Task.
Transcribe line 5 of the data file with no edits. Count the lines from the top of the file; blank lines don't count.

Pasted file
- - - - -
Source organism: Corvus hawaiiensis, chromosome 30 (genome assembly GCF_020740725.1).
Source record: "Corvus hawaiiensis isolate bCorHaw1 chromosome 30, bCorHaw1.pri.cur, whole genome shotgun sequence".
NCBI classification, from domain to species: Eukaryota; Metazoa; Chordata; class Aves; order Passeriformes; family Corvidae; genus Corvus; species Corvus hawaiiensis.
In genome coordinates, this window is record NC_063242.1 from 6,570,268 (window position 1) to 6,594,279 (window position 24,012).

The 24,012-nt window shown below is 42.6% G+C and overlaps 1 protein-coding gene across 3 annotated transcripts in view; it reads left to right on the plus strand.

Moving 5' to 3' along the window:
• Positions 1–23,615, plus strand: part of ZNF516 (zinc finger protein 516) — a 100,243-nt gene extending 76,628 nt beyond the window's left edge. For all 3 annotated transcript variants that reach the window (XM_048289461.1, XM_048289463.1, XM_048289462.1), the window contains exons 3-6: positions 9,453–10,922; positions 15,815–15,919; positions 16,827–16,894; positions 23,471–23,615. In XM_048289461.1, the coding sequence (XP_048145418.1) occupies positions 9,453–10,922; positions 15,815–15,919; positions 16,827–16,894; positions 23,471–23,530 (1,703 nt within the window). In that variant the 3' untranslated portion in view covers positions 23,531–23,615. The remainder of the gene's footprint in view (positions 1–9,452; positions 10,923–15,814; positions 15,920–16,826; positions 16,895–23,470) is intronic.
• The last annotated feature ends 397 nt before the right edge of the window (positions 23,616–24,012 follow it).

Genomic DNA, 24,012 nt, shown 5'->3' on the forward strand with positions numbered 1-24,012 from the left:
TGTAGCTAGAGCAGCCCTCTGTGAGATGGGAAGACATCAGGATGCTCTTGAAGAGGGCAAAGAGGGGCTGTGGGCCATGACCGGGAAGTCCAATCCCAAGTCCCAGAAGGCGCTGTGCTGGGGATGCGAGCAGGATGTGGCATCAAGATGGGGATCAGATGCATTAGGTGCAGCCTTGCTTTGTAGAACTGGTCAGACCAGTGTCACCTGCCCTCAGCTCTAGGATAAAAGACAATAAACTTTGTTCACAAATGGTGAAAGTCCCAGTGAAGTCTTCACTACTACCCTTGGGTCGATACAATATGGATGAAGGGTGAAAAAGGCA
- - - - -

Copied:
The 24,012-nt window shown below is 42.6% G+C and overlaps 1 protein-coding gene across 3 annotated transcripts in view; it reads left to right on the plus strand.